In Houston, September beats out July and August for the hottest month of the year—it has nothing to do with the weather, however. The culprit behind the elevated heat level is the Houston Hot Sauce Festival. This annual event brings together exhibitors from across the country to sell and hand out samples of their signature hot sauces, salsas, jams, dips, and other spicy foods. Luckily, vendors also supply plenty of cool beverages, thus eliminating the need for bite-size fire extinguishers.
Live entertainment complements the spicy goods. Blues artists, jazz bands, and other musician play throughout the festival, and each day brings special events, such as salsa eating competitions or fire eating performances.
With thousands of frame and mat samples, The Great Frame Up can satisfy any and all framing fantasies. The expert framespeople can make diplomas radiate (most diplomas can be framed for around $100–$200), personalized jerseys glisten (most for less than $300), and dorm-room movie posters sparkle (many 24" x 36" pieces are less than $100). The design wizards can also find a home for any prized possession, such as shoebox photos, baby booties, ticket stubs, medals, and really good pot roasts. The Great Frame Up’s no-hassle guarantee and assurance that all work is done on-site means your frameables won't be subject to mistreatment at underground commercial framing facilities.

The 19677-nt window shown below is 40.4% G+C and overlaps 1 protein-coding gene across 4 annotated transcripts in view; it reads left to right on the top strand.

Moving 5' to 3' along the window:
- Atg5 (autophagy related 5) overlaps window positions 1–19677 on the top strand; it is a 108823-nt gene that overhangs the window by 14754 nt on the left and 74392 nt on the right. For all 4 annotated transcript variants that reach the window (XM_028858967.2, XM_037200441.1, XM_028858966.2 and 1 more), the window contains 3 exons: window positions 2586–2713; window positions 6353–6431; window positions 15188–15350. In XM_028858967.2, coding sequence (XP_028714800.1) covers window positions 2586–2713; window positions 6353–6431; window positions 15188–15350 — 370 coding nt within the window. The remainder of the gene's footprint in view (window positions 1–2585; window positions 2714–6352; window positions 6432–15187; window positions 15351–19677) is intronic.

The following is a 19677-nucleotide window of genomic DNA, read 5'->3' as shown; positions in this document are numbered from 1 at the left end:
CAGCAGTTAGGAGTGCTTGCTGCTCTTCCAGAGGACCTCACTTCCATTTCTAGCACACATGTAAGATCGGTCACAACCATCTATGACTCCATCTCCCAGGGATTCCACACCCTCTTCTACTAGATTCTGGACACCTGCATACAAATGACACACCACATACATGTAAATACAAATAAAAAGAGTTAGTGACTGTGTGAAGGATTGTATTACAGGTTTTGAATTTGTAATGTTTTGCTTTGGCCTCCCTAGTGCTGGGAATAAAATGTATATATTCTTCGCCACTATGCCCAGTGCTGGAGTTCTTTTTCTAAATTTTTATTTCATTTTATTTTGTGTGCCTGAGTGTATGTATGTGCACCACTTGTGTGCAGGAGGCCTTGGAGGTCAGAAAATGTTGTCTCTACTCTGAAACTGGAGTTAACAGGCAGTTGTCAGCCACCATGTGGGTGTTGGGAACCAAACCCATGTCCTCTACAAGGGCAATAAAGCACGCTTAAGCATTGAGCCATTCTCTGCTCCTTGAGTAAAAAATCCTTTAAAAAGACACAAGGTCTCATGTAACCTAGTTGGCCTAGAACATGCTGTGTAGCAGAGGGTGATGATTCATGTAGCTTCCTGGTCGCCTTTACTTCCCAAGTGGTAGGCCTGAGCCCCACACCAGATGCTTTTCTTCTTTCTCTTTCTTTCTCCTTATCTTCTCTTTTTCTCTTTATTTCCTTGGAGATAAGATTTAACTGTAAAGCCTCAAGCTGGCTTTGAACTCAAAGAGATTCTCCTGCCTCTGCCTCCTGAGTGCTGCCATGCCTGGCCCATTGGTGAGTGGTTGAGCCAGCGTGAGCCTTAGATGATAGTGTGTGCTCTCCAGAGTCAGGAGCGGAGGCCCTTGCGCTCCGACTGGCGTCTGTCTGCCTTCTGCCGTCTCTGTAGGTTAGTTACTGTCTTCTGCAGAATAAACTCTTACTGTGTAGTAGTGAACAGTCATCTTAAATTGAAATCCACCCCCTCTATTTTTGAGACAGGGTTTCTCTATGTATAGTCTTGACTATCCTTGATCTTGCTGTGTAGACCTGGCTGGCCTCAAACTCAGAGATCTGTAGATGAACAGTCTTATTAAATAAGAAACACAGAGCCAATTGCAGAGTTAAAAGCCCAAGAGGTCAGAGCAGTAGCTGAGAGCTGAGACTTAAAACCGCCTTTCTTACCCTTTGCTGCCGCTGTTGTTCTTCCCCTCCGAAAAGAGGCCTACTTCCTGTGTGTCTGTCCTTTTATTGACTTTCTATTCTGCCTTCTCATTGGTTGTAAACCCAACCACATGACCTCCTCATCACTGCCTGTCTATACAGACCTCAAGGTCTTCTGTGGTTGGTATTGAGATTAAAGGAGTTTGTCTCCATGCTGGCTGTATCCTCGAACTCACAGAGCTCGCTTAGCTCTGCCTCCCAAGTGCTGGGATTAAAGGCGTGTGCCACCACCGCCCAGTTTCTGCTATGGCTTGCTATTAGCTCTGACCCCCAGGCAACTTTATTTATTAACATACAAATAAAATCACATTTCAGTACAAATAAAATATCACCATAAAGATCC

Jutting above the street, the modernist lines of Rafael Moneo's Audrey Jones Beck Building echo the eclectic collection found within. Under sky openings that let in natural light and the bitter gazes of pigeons who can’t seem to get their work shown, visitors meander through galleries that span the breadth of human artistry, from ancient sculpture to modern painting. Noteworthy works from the more than 64,000 pieces include Pablo Picasso's colorful cubist Two Women in Front of a Window, Edgar Degas's achingly expressionistic Woman Drying Herself, and an untitled sketch by Jackson Pollock that shows his wild, abstract genius evolving toward his celebrated drip paintings. A treasure trove of cultural artifacts from Africa, Asia, and the Americas expands the museum’s scope and transports visitors back in time as they gaze on a palpably pensive ceramic ballplayer from Mexico's Classic Veracruz culture or a life-size royal head forged from copper for a Nigerian royal court.